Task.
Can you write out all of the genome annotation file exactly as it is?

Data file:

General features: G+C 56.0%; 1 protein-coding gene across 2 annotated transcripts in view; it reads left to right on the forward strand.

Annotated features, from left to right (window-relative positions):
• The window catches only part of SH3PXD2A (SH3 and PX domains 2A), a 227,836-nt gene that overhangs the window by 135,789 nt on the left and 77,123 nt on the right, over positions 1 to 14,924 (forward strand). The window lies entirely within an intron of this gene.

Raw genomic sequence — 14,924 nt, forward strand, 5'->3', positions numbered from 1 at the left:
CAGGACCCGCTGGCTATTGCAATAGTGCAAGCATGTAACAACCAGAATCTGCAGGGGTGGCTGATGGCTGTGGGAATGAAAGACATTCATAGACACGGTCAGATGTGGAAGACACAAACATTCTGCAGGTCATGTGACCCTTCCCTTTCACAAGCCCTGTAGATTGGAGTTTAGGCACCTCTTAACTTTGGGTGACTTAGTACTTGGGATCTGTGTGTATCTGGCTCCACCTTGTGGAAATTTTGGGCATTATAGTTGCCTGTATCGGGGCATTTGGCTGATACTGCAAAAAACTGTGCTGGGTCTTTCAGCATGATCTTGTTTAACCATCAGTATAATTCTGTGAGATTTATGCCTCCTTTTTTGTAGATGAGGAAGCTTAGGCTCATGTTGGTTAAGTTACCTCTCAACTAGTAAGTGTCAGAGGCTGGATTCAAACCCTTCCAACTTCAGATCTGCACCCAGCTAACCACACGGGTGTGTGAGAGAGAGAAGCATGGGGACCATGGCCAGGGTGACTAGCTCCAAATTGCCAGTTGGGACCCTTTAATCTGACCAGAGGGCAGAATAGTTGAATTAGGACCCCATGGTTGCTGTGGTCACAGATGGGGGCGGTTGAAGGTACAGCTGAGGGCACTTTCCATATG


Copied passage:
General features: G+C 56.0%; 1 protein-coding gene across 2 annotated transcripts in view; it reads left to right on the forward strand.

Annotated features, from left to right (window-relative positions):
• The window catches only part of SH3PXD2A (SH3 and PX domains 2A), a 227,836-nt gene that overhangs the window by 135,789 nt on the left and 77,123 nt on the right, over positions 1 to 14,924 (forward strand). The window lies entirely within an intron of this gene.

Raw genomic sequence — 14,924 nt, forward strand, 5'->3', positions numbered from 1 at the left:
CAGGACCCGCTGGCTATTGCAATAGTGCAAGCATGTAACAACCAGAATCTGCAGGGGTGGCTGATGGCTGTGGGAATGAAAGACATTCATAGACACGGTCAGATGTGGAAGACACAAACATTCTGCAGGTCATGTGACCCTTCCCTTTCACAAGCCCTGTAGATTGGAGTTTAGGCACCTCTTAACTTTGGGTGACTTAGTACTTGGGATCTGTGTGTATCTGGCTCCACCTTGTGGAAATTTTGGGCATTATAGTTGCCTGTATCGGGGCATTTGGCTGATACTGCAAAAAACTGTGCTGGGTCTTTCAGCATGATCTTGTTTAACCATCAGTATAATTCTGTGAGATTTATGCCTCCTTTTTTGTAGATGAGGAAGCTTAGGCTCATGTTGGTTAAGTTACCTCTCAACTAGTAAGTGTCAGAGGCTGGATTCAAACCCTTCCAACTTCAGATCTGCACCCAGCTAACCACACGGGTGTGTGAGAGAGAGAAGCATGGGGACCATGGCCAGGGTGACTAGCTCCAAATTGCCAGTTGGGACCCTTTAATCTGACCAGAGGGCAGAATAGTTGAATTAGGACCCCATGGTTGCTGTGGTCACAGATGGGGGCGGTTGAAGGTACAGCTGAGGGCACTTTCCATATG